Any termination of the employment contract because of whistleblowing is therefore null and void (article L.271-1 (3) of the Luxembourg Labour Code).

This solution has been confirmed by the European Court of Human Rights: see European Court of Human Rights "ECHR", Heinisch v/Germany, 21 July 20112.

In this case, a geriatric nurse had been dismissed after having brought a criminal complaint against her employer alleging deficiencies in the care provided.

The ECHR had to deal with such a dismissal without notice of a whistleblower and examined if the refusal of reinstatement of the whistleblower infringed his right to freedom of expression protected by the European Convention on Human Rights.

The ECHR concluded that the employee acted in good faith and that the dismissal without notice, which was "disproportionally severe", violated the employee's human rights.
On the other hand, a complaint is considered to be slanderous if, directed against a private person, the relevant facts prove not to be a criminal offence and are rejected as such by a court of law.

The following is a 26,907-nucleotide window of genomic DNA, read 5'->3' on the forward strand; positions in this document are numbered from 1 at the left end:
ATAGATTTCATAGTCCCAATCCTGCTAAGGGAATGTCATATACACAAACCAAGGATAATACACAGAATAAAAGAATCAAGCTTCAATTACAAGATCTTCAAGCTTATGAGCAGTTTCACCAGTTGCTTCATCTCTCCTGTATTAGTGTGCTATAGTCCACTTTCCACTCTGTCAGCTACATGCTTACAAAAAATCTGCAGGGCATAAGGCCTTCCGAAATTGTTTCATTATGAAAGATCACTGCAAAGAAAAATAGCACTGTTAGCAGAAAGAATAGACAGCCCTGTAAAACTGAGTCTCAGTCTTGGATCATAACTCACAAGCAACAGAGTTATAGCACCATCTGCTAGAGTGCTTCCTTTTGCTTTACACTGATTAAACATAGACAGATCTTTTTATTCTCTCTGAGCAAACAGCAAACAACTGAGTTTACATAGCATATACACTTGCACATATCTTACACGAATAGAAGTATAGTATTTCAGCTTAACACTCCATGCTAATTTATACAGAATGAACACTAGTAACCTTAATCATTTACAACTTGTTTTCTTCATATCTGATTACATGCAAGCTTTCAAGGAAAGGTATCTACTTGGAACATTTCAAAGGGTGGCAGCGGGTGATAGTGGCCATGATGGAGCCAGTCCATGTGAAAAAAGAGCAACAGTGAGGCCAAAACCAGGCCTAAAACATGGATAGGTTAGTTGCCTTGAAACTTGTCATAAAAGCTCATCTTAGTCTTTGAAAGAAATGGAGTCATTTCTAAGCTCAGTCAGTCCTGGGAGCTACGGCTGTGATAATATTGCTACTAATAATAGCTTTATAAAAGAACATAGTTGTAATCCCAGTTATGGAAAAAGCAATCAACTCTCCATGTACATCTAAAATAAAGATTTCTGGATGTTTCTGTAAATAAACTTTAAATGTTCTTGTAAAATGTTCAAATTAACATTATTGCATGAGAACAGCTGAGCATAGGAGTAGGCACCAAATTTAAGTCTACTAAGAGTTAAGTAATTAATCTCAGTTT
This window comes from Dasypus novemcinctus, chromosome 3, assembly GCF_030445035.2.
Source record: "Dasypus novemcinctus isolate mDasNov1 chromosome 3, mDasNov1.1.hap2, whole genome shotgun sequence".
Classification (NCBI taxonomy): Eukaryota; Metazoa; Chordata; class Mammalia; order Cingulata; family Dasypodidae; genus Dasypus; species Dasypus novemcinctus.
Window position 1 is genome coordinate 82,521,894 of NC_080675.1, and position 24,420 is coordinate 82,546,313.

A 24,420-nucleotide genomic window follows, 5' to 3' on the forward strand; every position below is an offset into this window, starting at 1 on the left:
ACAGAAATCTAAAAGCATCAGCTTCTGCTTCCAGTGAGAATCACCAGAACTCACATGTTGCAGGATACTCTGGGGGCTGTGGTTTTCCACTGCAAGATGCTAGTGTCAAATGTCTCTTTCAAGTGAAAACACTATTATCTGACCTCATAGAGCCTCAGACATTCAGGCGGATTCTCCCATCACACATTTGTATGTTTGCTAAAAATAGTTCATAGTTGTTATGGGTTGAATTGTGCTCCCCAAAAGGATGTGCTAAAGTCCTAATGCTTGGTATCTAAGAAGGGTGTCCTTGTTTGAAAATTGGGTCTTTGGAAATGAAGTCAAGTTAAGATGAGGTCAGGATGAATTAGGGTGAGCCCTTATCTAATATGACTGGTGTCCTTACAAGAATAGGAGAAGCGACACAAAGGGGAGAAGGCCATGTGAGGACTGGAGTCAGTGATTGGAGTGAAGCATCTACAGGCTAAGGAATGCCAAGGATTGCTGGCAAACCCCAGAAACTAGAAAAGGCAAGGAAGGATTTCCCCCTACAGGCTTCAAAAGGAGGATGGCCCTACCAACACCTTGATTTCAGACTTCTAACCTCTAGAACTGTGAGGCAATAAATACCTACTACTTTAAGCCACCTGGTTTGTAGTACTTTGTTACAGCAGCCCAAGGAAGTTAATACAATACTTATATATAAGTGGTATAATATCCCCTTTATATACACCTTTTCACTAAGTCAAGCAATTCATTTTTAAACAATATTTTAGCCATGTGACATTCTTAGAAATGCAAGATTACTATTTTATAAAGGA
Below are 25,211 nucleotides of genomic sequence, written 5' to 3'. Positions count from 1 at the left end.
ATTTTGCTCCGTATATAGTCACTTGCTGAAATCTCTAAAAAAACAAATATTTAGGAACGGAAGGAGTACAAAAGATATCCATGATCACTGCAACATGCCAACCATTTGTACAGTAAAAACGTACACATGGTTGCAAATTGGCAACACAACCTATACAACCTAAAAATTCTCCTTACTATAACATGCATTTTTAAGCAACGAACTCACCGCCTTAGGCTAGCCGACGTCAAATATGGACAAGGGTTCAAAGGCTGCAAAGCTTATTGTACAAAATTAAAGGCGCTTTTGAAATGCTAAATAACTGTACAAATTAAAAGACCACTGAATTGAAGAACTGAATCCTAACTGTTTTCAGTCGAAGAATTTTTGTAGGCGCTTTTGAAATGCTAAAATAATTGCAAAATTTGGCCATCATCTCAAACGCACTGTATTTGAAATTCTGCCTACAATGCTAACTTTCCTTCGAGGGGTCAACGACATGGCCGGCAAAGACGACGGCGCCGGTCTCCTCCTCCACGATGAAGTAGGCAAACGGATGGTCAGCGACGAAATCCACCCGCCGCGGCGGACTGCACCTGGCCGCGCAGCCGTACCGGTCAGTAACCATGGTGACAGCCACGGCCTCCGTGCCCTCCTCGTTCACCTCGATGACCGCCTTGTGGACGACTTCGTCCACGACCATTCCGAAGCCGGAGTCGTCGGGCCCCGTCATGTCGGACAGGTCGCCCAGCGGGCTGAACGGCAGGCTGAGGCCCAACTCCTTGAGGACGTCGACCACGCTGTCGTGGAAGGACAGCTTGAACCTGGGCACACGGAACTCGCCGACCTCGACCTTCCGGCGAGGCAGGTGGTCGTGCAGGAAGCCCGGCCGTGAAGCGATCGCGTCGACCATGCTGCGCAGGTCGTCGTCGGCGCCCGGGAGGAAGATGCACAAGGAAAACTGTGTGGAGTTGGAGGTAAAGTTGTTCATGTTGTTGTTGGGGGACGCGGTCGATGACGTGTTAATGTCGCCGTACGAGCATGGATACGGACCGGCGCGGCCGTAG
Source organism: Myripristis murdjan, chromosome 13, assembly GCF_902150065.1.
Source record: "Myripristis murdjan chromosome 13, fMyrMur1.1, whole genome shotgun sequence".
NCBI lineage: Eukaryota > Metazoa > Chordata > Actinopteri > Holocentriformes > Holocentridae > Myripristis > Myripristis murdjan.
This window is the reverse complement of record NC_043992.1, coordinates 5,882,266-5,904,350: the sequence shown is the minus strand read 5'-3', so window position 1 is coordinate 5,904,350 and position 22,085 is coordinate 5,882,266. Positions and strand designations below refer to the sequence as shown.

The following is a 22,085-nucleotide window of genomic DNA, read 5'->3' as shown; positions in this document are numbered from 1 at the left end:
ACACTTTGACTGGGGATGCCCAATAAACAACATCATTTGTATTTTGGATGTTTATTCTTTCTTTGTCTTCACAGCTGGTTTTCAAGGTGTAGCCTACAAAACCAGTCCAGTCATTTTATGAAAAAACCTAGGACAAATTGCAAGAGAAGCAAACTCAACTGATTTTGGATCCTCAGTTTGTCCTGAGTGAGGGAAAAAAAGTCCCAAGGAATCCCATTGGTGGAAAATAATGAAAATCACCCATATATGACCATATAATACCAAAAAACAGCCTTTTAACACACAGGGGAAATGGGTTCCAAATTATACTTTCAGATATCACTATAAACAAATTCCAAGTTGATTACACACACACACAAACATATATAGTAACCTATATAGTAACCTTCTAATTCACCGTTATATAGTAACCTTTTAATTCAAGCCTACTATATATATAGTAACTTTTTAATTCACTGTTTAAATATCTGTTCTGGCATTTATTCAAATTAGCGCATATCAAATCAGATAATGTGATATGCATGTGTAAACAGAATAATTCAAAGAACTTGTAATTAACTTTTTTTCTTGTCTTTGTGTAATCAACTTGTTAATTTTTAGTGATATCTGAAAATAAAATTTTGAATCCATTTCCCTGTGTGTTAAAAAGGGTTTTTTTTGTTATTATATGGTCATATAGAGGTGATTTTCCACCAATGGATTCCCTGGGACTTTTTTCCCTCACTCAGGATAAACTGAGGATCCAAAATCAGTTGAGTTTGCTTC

The confidentiality and the anonymity of whistleblowers raise two difficulties.

Should whistleblowers be anonymous or their identity only be confidential?

The main idea is to find a balance between (1) the rights of the whistleblower – who must be protected against any possible retaliation and (2) the rights of the person being denounced – who must be promptly informed of any accusation against him/her to enable him/her to defend himself/herself.

Art. 29 Working Party provided that anonymity should not be a good solution for the whistleblower or for the organisation for the various reasons listed above:

  • Being anonymous does not stop others from successfully guessing who raised the concern;
  • It is harder to investigate the concern if people cannot ask follow-up questions;
  • It is easier to organise the protection of the whistleblower against retaliation, especially if such protection is granted by law, if the concerns are raised openly;
  • Anonymous report can lead people to focus on the whistleblower, maybe suspecting that he or she is raising the concern maliciously;
  • An organisation runs the risk of developing a culture of receiving anonymous malevolent reports;
  • The social climate within the organisation could deteriorate if employees are aware that anonymous reports concerning them may be filed through the scheme at any time.

Art. 29 WP had therefore considered in its analysis that only identified report should be communicated through whistleblowing schemes in order to justify this requirement.

This position is similar to the French position.

According to the CNIL, whistleblowing is not anonymous in principle.

The author of the alert should identify himself in order to: